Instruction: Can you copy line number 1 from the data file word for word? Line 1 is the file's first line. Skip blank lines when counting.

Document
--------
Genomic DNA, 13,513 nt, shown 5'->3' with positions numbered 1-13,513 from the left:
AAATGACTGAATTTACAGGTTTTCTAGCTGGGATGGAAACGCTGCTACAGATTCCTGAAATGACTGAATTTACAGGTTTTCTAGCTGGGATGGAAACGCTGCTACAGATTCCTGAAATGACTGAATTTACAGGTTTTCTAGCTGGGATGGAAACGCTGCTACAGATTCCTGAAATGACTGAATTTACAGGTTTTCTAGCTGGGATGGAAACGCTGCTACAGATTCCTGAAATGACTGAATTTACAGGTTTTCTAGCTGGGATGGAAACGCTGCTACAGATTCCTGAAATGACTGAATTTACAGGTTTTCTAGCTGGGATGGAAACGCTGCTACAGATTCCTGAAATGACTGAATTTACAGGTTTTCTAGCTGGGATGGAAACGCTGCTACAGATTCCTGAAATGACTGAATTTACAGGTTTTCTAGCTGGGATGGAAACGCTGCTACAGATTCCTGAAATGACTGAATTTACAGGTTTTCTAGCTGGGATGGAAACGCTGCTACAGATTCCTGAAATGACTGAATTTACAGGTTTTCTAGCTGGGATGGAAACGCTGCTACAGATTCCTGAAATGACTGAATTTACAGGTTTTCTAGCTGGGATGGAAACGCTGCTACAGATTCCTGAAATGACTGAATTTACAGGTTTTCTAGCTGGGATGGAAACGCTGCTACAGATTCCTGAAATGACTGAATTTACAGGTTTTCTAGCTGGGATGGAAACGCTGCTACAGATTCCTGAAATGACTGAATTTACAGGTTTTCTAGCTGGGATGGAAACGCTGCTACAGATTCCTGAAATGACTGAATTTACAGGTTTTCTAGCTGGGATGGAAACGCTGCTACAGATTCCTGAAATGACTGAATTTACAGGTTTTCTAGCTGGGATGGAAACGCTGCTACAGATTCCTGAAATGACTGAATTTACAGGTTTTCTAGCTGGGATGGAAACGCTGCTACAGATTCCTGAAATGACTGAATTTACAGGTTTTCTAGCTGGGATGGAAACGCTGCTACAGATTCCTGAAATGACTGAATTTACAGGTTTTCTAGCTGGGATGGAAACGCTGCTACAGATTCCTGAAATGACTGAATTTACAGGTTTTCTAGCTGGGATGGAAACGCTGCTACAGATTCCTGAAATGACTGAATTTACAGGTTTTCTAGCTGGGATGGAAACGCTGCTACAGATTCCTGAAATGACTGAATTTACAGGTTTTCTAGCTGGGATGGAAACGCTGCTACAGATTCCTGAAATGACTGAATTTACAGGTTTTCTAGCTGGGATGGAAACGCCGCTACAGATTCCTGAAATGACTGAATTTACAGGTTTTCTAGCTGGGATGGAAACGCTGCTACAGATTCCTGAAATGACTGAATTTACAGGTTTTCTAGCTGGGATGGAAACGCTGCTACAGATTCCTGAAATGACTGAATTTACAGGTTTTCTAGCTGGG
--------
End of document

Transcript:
Genomic DNA, 13,513 nt, shown 5'->3' with positions numbered 1-13,513 from the left: